Tirupithi in Andhra Pradesh is home to apparently the world's largest pilgramage site of any religion. The Balaji/Venkateswara Temple attracts tens of thousands (100,000 to be exact) of devotees a day, bringing in earnest donations to Him in faith that wishes and hopes are granted. To my amazement, donations amount to a whopping 3 croes per DAY! That's $600,000 USD. The line to spend 3 seconds in prayer takes up to 24 hours, winding through four levels of "Q" space. If you want a true Indian experience, go to Tirupithi. You will leave behind personal space and take new meaning to "push and be pushed".
And if you do make the pilgramage, follow this advice. Don't say someone did not warn you.
1. Go with a local if you can. If not, go with someone who knows the local language Telegu. At the least, know Hindi. English, Gujarati, Kannada, etc will not suffice. Lucky for us, Srinidhi's dad speaks Telegu, Kannada, Hindi, and English. Phew.
2. The ride can take 7 hours from Bangalore. Don't let anyone tell you 5 hours maximum. Sure, traffic in Bangalore and one small break account for just over an hour but that still misses the mark.
3. It's hot even in winter but cool at nights. Come prepared. But don't wear shorts unless you are not of Indian origin. Western people can get away with it probably (even the sari warning below...that is not for you). Conservative in the States is apparently liberal to them...
4. Get over your fear of foot-fungus-ingrown-toenail-nastiness. You will walk on the same ground barefoot as millions of others, with spit, glass, rocks, and all.
5. If you are female, just wear a sari. Don't mind the rules. Even if they say it is not required. You will avoid questions (or remarks...) such as 'what world did she come from' in languages that may as well be Lao to your ears. And if you choose to defy my advice, just don't wear a dhoti in place of an ohdni (dupatta). It's just wrong. The Goddess of Fashion will judge you.
6. Don't forget to look straight ahead when the pushing gets real (and spectacular). It will be your only shot at seeing Him. After all, that is why you came. And I would hedge my bets you may not come again.
7. Always (always) test your driver's phone and always be sure HE is also topped off. Sure-it is not your job but you will be the one stuck looking for him in a sea of thousands looking just like him. And most likely, your stuff will be in his car.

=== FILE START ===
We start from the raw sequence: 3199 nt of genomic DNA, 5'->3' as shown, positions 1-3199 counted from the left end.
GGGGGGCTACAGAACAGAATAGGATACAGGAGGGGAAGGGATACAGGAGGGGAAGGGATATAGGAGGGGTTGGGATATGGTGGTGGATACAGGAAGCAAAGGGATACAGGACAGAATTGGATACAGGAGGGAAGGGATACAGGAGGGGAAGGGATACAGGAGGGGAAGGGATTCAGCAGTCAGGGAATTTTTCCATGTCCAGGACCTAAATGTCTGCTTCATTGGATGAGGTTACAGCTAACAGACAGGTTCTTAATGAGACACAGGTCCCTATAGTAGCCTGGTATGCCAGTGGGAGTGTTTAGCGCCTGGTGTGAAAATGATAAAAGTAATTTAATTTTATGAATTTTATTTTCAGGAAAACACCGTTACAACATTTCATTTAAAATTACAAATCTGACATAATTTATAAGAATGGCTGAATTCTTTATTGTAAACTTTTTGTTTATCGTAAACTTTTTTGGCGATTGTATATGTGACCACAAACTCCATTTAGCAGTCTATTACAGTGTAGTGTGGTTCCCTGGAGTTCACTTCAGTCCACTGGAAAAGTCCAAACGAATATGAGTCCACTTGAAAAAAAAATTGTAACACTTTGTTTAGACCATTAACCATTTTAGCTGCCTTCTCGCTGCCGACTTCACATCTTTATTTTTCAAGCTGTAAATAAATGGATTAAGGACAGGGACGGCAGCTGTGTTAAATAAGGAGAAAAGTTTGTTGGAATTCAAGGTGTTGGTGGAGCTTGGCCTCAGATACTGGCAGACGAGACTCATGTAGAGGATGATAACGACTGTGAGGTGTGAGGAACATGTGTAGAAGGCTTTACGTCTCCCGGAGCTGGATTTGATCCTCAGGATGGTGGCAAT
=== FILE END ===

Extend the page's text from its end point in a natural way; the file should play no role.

8. Oh yeah, don't forget to write down his license plate number. Apparently, some Indian police may care just enough to help you find him. Not that we would know any of this from personal experience.... Right?
9. Enjoy the food. It is yummy and cheap.
10. Enjoy the view up and down the hill to the temple. It's amazing. Rolling hills...aerial views of the city...cleanliness...good roads.
Probably my most striking experience was seeing (actually feeling) that people really believe. I mean the faith was palpable. Transfixing almost. Even women readily give their hair (for real...wicked bald) when wishes come true. These people don't know I am watching...this was not an act. They truly have a faith that I have yet to see in the Western world (even having grown up in part of the Bible belt). And it is a benign faith. They do not wish to make you or me believe. They simply believe.
For the record, we only spent 2 hours in line. Thank you to not going during the weekend and paying the max of 300 Rs/person (~$6.50-$7 USD). I may not come again, but I am glad I came once. It seems to be the type of pilgramage people like us make only once in a lifetime.
I leave you with one last thought. Why may I not use my camera to capture the temple? I am pretty sure God is fine with being photographed... Thus, I have no artistic pictures to share with you. Only my sarcasm and written experiences.
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